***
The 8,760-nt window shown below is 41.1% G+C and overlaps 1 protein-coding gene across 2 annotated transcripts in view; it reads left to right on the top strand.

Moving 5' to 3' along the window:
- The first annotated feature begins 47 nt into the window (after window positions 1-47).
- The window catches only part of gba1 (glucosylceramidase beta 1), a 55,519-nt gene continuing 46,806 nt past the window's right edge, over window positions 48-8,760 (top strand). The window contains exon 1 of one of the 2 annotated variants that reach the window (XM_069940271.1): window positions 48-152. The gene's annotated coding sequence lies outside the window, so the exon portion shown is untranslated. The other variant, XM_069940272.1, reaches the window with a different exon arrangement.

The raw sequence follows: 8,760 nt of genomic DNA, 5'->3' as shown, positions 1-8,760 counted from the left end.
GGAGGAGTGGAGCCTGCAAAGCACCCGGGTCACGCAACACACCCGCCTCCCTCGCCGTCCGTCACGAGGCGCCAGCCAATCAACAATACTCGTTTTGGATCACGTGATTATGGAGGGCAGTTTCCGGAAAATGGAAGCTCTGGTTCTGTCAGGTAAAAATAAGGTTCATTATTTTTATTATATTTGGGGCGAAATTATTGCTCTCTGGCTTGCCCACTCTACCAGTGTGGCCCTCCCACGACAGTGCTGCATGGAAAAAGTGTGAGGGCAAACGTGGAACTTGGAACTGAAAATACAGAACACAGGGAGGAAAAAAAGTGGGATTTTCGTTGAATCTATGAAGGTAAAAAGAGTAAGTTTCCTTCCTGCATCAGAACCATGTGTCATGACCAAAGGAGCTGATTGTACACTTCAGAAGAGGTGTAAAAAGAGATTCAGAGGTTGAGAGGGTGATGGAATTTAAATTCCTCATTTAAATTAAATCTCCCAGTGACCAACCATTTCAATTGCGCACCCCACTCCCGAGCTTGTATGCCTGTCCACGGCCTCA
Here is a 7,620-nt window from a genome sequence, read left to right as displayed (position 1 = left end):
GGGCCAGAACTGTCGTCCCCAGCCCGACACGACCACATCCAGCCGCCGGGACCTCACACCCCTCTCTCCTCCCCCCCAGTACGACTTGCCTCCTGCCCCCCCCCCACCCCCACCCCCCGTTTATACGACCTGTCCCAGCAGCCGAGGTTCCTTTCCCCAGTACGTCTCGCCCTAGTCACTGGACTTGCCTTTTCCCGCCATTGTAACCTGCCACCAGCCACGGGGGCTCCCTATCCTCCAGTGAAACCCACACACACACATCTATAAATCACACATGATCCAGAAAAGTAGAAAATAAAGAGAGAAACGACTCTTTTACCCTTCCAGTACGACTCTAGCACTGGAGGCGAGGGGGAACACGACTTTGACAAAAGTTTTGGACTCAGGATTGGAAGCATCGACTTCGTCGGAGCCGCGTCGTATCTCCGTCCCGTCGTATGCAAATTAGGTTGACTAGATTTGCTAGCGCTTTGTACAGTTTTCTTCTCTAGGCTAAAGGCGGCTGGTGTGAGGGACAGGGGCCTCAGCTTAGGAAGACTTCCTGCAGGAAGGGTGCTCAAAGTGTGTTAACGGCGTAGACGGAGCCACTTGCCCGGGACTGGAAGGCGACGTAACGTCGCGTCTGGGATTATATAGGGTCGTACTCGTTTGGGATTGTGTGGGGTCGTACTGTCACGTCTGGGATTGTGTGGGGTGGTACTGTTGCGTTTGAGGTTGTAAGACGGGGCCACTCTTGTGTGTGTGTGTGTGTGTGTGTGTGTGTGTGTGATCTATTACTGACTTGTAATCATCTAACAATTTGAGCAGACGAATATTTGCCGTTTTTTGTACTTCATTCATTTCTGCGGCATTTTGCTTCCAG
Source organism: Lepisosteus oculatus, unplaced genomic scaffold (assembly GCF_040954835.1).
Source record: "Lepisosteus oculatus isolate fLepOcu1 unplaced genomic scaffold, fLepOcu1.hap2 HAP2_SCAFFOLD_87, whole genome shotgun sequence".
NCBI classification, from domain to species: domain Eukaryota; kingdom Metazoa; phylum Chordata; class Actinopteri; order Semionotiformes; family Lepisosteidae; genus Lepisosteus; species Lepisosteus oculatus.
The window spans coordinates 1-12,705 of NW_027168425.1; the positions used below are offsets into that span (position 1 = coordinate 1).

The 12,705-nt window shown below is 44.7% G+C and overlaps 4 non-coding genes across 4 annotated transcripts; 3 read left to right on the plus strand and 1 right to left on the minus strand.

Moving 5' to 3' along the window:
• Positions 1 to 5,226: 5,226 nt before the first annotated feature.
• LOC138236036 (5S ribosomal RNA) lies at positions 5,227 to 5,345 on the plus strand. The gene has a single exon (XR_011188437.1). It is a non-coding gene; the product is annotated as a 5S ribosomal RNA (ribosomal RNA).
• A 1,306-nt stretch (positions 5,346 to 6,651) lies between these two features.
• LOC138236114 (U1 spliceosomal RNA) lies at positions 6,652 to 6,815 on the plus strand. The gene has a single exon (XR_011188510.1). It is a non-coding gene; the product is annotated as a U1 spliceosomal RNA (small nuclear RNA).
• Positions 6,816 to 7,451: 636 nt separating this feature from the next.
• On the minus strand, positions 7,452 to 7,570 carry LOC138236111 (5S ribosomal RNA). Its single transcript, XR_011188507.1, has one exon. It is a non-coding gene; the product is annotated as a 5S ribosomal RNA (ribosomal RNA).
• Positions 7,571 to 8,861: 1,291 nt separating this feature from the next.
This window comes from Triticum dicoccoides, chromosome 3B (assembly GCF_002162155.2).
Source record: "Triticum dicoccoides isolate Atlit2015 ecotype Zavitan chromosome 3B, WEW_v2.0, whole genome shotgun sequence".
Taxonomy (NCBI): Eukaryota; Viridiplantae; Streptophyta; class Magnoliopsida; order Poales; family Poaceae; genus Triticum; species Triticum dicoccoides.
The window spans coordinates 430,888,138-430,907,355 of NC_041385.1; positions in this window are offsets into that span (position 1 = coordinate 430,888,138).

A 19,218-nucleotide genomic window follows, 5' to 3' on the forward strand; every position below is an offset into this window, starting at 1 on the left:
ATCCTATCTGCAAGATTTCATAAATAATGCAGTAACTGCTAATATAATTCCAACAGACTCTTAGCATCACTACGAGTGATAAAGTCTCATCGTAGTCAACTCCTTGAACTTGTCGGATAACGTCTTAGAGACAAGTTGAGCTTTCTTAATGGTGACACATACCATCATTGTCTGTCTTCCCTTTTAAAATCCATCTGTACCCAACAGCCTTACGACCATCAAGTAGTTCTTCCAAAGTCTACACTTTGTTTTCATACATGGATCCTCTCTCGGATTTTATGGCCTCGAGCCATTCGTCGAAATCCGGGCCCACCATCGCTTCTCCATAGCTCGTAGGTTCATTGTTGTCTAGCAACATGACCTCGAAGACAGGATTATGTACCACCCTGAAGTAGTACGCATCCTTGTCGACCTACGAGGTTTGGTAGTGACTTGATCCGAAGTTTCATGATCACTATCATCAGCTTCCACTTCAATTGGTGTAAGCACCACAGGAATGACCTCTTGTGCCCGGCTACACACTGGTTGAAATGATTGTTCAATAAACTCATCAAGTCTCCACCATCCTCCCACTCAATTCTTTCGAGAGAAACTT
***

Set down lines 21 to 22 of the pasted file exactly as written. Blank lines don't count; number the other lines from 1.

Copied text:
• Positions 7,571 to 8,861: 1,291 nt separating this feature from the next.
This window comes from Triticum dicoccoides, chromosome 3B (assembly GCF_002162155.2).